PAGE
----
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BWW Review: GISELLE is a Masterpiece of Romantic-Era Storytelling and Dance

BWW Review: GISELLE is a Masterpiece of Romantic-Era Storytelling and Dance

Set in a pastoral German village, GISELLE has all the components of a quintessential romantic work. The titular character (Svetlana Lunkina) is a beautiful young woman living with her strict-yet-loving mother (Lorna Geddes). Although a local forester (Piotr Stanczyk) wants to marry her, Giselle has fallen for another man in the village - the Count of Silesia, Albrecht (Harrison James), who has donned a disguise to escape the responsibilities of his noble status. When the forester exposes the Count's identity, Giselle goes mad and dies - in some productions by suicide, but in this version it seems more likely that a pre-existing heart condition is to blame. She returns as a Wili in the second act to defend Albrecht from the other Wilis and their queen (Heather Ogden), who force men in the woods to dance to their death.

The National Ballet of Canada utilizes Sir Peter Wright's production of the classic ballet, conducted by David Briskin, in a way that highlights the excellence of the story, dance, and abilities of this cast. Lunkina's Giselle is delicate, ethereal, and perfectly executed. Giselle is infamous for being an incredibly physically demanding role, and Lunkina makes it look effortless. In addition to her airy leaps and solid pointe work, she also makes Giselle an incredibly human presence - even in death - through expressive mime.

James's Albrecht is a stately presence, and his decision to play him as a more earnest, caring love interest makes the story all the more heartbreaking as opposed to other takes on the character where he is seen as more of a playboy. Again, mime is a large part of the role in addition to the taxing physical elements, and James offers both with a very real, grounded presence. Both he and Lunkina have great chemistry, making the charming comedic moments early in the first act that much sweeter, and their final dance together even more significant.

The casting of Stanczyk as the forester Hilarion works incredibly well, as there is a genuine, sweet aspect to his portrayal of the character. He's devoted, caring, and although well-meaning, his reveal at the end of the first act does ultimately lead to Giselle's death - something that motivates his visit to her grave, his capture by the Wilis, and the tormented dance scenes that lead to his death. As the cold, calculating Queen of the Wilis Myrtha, Ogden balances the two extremes of the role with real presence. She navigates the light, otherworldly dance requirements while still coming across as uncaring and mean, even when her subjects beg forgiveness.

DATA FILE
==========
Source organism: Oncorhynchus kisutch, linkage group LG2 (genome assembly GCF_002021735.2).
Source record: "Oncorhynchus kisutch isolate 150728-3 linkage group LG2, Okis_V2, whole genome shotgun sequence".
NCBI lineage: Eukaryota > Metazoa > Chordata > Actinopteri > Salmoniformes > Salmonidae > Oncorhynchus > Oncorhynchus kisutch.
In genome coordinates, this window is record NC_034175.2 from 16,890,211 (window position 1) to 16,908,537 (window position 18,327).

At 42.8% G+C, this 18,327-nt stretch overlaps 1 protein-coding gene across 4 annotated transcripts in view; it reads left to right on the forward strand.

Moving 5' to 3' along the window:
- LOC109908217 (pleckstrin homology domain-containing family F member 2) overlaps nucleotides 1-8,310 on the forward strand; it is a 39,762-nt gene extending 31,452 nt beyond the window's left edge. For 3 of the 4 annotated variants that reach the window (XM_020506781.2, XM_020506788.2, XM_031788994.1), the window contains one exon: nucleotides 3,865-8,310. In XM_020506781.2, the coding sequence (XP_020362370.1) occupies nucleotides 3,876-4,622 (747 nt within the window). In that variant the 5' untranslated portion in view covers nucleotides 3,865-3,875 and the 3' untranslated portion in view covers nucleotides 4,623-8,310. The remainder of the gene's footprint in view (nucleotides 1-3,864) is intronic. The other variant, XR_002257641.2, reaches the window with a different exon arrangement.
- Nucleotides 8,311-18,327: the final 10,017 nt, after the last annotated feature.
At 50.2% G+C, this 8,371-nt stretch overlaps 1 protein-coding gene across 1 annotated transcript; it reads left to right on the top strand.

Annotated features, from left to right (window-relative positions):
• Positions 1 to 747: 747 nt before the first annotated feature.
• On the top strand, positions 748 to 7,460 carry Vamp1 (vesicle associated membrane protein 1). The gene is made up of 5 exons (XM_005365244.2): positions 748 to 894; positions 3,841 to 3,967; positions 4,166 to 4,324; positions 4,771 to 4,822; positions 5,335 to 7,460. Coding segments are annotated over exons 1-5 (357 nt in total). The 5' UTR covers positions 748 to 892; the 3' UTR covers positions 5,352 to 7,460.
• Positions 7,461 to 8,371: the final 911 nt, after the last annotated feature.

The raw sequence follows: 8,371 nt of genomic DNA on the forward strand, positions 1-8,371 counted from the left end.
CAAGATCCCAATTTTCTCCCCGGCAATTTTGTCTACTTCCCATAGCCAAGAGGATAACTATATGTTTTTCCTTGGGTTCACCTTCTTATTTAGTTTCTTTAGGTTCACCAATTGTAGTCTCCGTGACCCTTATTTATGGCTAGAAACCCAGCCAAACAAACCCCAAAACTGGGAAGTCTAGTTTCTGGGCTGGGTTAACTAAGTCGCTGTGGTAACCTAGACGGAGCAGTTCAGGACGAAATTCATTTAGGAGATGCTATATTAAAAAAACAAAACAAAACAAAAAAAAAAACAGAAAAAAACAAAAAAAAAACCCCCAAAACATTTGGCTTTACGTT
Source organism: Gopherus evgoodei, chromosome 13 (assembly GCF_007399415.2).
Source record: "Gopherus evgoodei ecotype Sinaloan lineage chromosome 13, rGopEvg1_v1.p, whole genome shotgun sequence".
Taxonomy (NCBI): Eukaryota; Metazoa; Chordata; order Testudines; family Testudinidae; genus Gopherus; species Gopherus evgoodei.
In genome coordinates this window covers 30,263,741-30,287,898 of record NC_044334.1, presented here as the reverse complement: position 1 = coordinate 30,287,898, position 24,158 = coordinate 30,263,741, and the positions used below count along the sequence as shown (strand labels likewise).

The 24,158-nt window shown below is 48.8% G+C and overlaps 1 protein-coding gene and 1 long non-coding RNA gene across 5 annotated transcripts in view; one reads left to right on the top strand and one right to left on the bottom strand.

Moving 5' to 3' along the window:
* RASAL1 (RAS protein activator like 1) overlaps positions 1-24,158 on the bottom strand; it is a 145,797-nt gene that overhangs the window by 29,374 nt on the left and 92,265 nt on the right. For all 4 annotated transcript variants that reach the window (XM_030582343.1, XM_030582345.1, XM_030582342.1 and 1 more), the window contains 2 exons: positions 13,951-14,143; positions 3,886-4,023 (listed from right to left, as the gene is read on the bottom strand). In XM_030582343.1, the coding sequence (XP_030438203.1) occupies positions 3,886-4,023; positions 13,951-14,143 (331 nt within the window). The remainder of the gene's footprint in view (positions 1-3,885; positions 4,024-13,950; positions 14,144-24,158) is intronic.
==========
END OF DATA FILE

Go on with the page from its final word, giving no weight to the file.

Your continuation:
In sticking with the romantic themes of the era that created GISELLE, the lush set and costume design (both led by Desmond Heeley) transport audiences to the warm, inviting village, with outfits separating the peasants from the nobility starkly. The transition to a cold, unwelcoming forest area was equally fitting for the dark second act, and the use of levels and layers with sheer screens and platforms behind the main stage made for several dynamic moments.

GISELLE is beloved for its romantic story, technically demanding roles, and gorgeous music, conducted here by Briskin to sound like something out of a fairy-tale. While the idea of a waif-like, love-struck woman might not fit in with modern ideas of what a heroine can be, it's clear that GISELLE is a perfect representation of its time and circumstance; something that's refreshing to see in a world where constant reimagining and reinterpretation of older works dominates.

The National Ballet of Canada's GISELLE runs through November 10 at the Four Seasons Centre for the Performing Arts, 145 Queen St W, Toronto, ON.

For more information or to purchase tickets, visit

Photo credit: Aleksandar Antonijevic

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